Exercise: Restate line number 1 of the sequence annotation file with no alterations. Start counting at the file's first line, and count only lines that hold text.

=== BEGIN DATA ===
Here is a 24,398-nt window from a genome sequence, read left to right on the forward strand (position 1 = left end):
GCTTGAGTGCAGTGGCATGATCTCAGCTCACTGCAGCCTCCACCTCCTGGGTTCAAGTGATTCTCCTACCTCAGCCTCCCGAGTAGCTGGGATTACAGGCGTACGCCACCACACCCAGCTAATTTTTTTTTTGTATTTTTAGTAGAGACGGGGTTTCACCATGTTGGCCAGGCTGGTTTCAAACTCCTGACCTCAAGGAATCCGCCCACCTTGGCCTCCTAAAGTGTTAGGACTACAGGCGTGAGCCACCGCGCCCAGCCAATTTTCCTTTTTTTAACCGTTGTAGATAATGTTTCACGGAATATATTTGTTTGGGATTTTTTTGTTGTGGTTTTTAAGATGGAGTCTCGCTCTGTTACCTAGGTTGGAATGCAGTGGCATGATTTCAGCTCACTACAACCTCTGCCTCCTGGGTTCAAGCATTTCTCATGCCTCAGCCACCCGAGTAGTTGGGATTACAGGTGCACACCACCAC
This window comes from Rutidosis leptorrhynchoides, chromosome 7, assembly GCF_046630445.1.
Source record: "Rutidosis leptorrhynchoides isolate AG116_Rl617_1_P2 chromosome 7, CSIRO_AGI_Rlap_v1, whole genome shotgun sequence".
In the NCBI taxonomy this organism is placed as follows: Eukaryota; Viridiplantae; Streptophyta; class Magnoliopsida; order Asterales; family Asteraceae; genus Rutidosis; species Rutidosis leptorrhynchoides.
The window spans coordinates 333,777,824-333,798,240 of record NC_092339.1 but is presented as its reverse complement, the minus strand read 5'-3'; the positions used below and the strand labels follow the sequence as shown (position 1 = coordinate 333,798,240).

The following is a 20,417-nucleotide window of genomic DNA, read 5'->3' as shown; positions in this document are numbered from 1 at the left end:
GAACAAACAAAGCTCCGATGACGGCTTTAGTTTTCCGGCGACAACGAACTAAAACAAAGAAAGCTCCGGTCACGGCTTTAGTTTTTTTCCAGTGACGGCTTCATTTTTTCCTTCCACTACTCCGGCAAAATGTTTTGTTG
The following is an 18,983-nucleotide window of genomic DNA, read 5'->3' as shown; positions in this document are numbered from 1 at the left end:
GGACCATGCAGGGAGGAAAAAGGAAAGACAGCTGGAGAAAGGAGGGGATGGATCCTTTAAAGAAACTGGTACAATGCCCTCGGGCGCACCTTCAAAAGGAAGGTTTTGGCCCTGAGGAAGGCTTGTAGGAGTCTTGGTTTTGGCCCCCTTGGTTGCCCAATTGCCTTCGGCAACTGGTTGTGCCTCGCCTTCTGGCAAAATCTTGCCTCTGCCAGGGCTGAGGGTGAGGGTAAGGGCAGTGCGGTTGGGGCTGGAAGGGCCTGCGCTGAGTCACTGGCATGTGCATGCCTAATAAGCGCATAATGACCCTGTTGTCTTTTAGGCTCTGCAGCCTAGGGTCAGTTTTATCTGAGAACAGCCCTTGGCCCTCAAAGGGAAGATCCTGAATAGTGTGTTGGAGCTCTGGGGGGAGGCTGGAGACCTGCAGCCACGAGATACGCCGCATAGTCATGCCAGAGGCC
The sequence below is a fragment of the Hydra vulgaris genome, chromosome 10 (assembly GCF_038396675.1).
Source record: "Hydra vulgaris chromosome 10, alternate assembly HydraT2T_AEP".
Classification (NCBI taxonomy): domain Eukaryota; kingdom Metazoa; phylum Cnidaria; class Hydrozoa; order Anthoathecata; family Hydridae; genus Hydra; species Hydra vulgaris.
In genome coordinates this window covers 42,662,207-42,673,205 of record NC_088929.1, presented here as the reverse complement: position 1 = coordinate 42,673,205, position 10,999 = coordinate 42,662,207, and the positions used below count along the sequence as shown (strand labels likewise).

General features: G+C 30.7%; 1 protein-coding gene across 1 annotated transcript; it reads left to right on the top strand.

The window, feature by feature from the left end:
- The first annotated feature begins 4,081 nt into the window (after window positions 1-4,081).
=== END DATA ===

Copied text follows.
Here is a 24,398-nt window from a genome sequence, read left to right on the forward strand (position 1 = left end):